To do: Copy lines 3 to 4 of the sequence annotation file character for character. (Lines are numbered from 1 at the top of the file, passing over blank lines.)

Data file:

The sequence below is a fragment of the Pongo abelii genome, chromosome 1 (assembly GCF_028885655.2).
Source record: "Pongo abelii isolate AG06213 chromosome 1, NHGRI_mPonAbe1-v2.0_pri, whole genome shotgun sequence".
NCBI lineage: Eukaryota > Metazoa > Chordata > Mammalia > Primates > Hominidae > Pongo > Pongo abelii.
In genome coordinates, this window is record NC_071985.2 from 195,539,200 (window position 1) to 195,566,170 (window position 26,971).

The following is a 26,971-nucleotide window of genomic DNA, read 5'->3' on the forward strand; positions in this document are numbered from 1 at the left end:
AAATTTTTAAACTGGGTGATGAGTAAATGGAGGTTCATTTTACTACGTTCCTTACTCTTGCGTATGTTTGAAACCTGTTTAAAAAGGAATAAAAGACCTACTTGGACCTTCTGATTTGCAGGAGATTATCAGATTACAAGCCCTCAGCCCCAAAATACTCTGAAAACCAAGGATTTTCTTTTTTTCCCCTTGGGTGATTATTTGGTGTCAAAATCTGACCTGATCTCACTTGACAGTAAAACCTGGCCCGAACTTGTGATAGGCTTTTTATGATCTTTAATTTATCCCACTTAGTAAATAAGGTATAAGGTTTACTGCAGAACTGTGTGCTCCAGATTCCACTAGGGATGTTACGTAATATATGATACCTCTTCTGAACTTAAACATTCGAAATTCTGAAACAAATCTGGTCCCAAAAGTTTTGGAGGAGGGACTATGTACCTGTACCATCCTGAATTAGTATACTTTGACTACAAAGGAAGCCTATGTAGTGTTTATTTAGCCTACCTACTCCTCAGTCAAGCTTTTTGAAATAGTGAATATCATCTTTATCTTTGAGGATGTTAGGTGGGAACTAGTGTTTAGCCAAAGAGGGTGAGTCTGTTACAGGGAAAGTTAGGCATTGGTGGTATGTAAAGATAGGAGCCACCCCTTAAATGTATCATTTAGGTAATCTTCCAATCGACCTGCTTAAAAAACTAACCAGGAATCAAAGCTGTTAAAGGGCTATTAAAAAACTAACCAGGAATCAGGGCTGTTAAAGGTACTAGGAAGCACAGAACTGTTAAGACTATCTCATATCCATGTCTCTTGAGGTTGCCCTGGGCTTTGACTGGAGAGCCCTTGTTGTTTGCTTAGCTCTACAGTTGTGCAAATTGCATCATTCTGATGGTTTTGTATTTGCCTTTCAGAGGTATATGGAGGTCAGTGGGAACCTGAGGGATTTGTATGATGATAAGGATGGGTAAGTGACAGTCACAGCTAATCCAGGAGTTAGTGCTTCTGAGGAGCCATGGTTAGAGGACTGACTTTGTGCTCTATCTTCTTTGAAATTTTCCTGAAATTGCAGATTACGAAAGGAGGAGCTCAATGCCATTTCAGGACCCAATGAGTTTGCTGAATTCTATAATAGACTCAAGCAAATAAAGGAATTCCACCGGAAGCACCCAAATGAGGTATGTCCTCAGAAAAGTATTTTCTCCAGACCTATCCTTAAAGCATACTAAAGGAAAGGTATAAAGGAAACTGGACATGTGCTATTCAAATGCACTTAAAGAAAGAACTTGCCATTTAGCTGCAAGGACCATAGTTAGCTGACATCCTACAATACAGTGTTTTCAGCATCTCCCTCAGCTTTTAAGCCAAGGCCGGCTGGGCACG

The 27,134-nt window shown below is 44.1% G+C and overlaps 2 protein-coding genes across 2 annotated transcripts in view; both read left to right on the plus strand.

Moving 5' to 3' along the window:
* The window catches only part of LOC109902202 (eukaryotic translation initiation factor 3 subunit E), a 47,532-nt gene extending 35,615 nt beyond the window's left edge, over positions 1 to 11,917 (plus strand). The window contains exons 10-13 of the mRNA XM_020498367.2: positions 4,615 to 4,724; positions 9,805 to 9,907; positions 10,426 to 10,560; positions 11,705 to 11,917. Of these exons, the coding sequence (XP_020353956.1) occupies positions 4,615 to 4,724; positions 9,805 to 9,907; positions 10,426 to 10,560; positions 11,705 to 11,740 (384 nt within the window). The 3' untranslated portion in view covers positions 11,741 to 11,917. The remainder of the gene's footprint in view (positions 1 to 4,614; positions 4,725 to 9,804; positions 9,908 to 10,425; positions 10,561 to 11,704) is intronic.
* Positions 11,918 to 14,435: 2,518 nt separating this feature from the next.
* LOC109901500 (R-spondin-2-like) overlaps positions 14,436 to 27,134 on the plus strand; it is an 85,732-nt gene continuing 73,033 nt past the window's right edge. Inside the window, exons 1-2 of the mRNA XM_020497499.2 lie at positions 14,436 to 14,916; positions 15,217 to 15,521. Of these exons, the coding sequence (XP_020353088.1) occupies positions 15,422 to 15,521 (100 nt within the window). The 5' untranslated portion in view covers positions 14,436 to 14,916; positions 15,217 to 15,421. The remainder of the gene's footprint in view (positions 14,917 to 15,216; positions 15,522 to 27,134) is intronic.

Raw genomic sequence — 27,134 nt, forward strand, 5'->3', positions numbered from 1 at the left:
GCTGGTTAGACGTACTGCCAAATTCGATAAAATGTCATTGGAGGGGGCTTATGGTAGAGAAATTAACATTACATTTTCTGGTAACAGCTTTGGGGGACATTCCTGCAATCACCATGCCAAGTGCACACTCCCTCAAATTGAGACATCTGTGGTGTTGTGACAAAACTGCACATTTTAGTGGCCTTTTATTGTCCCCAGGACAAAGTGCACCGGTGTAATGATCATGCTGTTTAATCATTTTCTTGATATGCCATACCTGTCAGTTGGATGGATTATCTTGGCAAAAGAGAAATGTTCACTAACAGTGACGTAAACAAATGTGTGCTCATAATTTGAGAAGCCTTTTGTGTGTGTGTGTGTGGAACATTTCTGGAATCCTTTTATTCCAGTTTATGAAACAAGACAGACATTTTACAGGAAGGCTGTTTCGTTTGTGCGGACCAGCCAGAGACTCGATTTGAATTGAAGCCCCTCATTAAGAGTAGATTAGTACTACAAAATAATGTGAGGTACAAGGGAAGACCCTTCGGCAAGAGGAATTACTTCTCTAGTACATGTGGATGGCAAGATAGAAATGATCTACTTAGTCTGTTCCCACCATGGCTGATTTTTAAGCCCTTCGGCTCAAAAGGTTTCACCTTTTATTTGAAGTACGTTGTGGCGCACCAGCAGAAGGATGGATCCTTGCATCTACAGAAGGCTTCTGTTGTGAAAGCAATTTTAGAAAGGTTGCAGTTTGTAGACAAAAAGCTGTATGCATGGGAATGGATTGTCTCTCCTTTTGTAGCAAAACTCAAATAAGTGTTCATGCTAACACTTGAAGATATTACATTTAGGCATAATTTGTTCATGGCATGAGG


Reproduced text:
NCBI lineage: Eukaryota > Metazoa > Chordata > Mammalia > Primates > Hominidae > Pongo > Pongo abelii.
In genome coordinates, this window is record NC_071985.2 from 195,539,200 (window position 1) to 195,566,170 (window position 26,971).